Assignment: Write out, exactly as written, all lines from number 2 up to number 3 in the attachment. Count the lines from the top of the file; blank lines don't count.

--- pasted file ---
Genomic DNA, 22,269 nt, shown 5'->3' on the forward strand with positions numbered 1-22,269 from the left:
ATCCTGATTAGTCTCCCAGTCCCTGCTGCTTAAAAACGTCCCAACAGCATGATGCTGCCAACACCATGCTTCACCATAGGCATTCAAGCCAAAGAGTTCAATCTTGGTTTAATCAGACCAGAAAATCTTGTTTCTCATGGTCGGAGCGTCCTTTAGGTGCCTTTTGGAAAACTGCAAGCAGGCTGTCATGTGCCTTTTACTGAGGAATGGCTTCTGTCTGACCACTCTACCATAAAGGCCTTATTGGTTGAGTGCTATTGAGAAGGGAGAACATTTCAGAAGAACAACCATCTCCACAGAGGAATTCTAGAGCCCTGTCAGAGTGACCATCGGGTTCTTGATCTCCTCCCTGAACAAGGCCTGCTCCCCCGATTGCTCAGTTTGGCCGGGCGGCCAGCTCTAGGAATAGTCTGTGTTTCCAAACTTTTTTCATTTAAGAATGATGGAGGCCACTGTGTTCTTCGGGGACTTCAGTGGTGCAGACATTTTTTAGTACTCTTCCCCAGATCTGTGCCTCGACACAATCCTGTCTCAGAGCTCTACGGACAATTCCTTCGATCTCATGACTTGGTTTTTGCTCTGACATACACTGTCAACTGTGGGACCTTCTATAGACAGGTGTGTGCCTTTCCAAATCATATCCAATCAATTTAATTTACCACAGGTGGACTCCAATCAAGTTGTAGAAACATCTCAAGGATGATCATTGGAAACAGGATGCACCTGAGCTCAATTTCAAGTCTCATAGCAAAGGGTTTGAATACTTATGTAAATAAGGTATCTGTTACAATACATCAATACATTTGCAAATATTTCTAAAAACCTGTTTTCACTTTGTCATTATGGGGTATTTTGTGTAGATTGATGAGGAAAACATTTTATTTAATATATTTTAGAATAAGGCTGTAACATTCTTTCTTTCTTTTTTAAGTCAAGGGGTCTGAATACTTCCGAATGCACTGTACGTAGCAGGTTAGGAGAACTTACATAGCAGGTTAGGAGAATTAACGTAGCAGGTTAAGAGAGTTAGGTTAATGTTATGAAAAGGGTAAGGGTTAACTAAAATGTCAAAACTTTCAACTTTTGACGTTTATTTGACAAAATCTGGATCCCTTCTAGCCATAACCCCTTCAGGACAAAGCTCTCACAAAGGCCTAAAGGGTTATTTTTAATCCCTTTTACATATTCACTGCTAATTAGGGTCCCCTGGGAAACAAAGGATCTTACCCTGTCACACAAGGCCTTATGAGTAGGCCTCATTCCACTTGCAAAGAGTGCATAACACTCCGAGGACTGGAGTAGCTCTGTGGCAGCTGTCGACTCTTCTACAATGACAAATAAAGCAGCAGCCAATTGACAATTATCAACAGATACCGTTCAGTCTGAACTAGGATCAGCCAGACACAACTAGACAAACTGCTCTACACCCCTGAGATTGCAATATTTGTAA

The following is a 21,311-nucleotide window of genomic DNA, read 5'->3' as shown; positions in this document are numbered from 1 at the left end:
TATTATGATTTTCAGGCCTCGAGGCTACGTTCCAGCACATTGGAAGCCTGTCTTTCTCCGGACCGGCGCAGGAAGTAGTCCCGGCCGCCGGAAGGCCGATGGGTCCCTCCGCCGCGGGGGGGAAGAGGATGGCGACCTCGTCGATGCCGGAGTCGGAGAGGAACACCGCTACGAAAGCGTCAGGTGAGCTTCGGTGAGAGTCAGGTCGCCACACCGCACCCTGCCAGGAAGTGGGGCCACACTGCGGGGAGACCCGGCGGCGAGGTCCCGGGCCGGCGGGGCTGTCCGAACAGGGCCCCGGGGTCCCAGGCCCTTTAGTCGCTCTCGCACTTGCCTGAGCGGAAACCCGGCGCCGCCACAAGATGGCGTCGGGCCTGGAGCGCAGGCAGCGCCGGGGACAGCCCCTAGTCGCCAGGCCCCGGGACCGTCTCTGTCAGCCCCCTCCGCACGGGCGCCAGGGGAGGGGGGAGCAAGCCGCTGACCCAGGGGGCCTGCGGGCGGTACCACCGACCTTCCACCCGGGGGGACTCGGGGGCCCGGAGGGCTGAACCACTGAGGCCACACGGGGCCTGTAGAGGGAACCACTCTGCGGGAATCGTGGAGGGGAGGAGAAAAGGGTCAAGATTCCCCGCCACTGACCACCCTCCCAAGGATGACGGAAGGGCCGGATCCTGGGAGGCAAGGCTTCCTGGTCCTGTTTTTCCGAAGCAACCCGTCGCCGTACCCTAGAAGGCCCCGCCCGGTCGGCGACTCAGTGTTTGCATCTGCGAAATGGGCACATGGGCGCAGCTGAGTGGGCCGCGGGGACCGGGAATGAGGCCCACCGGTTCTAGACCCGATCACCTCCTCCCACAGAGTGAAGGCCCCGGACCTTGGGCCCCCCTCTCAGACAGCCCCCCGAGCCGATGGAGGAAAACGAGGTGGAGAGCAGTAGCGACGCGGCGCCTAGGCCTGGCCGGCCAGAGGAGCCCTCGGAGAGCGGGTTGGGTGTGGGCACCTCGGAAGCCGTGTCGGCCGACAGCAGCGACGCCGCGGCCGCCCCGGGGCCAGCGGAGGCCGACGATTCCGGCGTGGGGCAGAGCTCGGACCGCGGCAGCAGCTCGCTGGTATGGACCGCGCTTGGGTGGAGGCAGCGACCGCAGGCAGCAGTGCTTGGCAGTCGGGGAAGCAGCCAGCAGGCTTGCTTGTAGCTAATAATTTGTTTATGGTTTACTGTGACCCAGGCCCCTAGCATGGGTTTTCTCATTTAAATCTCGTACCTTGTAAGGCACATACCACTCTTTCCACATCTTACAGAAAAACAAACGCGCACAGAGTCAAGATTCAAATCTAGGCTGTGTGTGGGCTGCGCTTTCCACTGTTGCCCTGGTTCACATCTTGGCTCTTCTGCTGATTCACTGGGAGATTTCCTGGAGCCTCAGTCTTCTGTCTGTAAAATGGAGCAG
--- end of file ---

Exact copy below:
ATCCTGATTAGTCTCCCAGTCCCTGCTGCTTAAAAACGTCCCAACAGCATGATGCTGCCAACACCATGCTTCACCATAGGCATTCAAGCCAAAGAGTTCAATCTTGGTTTAATCAGACCAGAAAATCTTGTTTCTCATGGTCGGAGCGTCCTTTAGGTGCCTTTTGGAAAACTGCAAGCAGGCTGTCATGTGCCTTTTACTGAGGAATGGCTTCTGTCTGACCACTCTACCATAAAGGCCTTATTGGTTGAGTGCTATTGAGAAGGGAGAACATTTCAGAAGAACAACCATCTCCACAGAGGAATTCTAGAGCCCTGTCAGAGTGACCATCGGGTTCTTGATCTCCTCCCTGAACAAGGCCTGCTCCCCCGATTGCTCAGTTTGGCCGGGCGGCCAGCTCTAGGAATAGTCTGTGTTTCCAAACTTTTTTCATTTAAGAATGATGGAGGCCACTGTGTTCTTCGGGGACTTCAGTGGTGCAGACATTTTTTAGTACTCTTCCCCAGATCTGTGCCTCGACACAATCCTGTCTCAGAGCTCTACGGACAATTCCTTCGATCTCATGACTTGGTTTTTGCTCTGACATACACTGTCAACTGTGGGACCTTCTATAGACAGGTGTGTGCCTTTCCAAATCATATCCAATCAATTTAATTTACCACAGGTGGACTCCAATCAAGTTGTAGAAACATCTCAAGGATGATCATTGGAAACAGGATGCACCTGAGCTCAATTTCAAGTCTCATAGCAAAGGGTTTGAATACTTATGTAAATAAGGTATCTGTTACAATACATCAATACATTTGCAAATATTTCTAAAAACCTGTTTTCACTTTGTCATTATGGGGTATTTTGTGTAGATTGATGAGGAAAACATTTTATTTAATATATTTTAGAATAAGGCTGTAACATTCTTTCTTTCTTTTTTAAGTCAAGGGGTCTGAATACTTCCGAATGCACTGTACGTAGCAGGTTAGGAGAACTTACATAGCAGGTTAGGAGAATTAACGTAGCAGGTTAAGAGAGTTAGGTTAATGTTATGAAAAGGGTAAGGGTTAACTAAAATGTCAAAACTTTCAACTTTTGACGTTTATTTGACAAAATCTGGATCCCTTCTAGCCATAACCCCTTCAGGACAAAGCTCTCACAAAGGCCTAAAGGGTTATTTTTAATCCCTTTTACATATTCACTGCTAATTAGGGTCCCCTGGGAAACAAAGGATCTTACCCTGTCACACAAGGCCTTATGAGTAGGCCTCATTCCACTTGCAAAGAGTGCATAACACTCCGAGGACTGGAGTAGCTCTGTGGCAGCTGTCGACTCTTCTACAATGACAAATAAAGCAGCAGCCAATTGACAATTATCAACAGATACCGTTCAGTCTGAACTAGGATCAGCCAGACACAACTAGACAAACTGCTCTACACCCCTGAGATTGCAATATTTGTAA

The following is a 21,311-nucleotide window of genomic DNA, read 5'->3' as shown; positions in this document are numbered from 1 at the left end: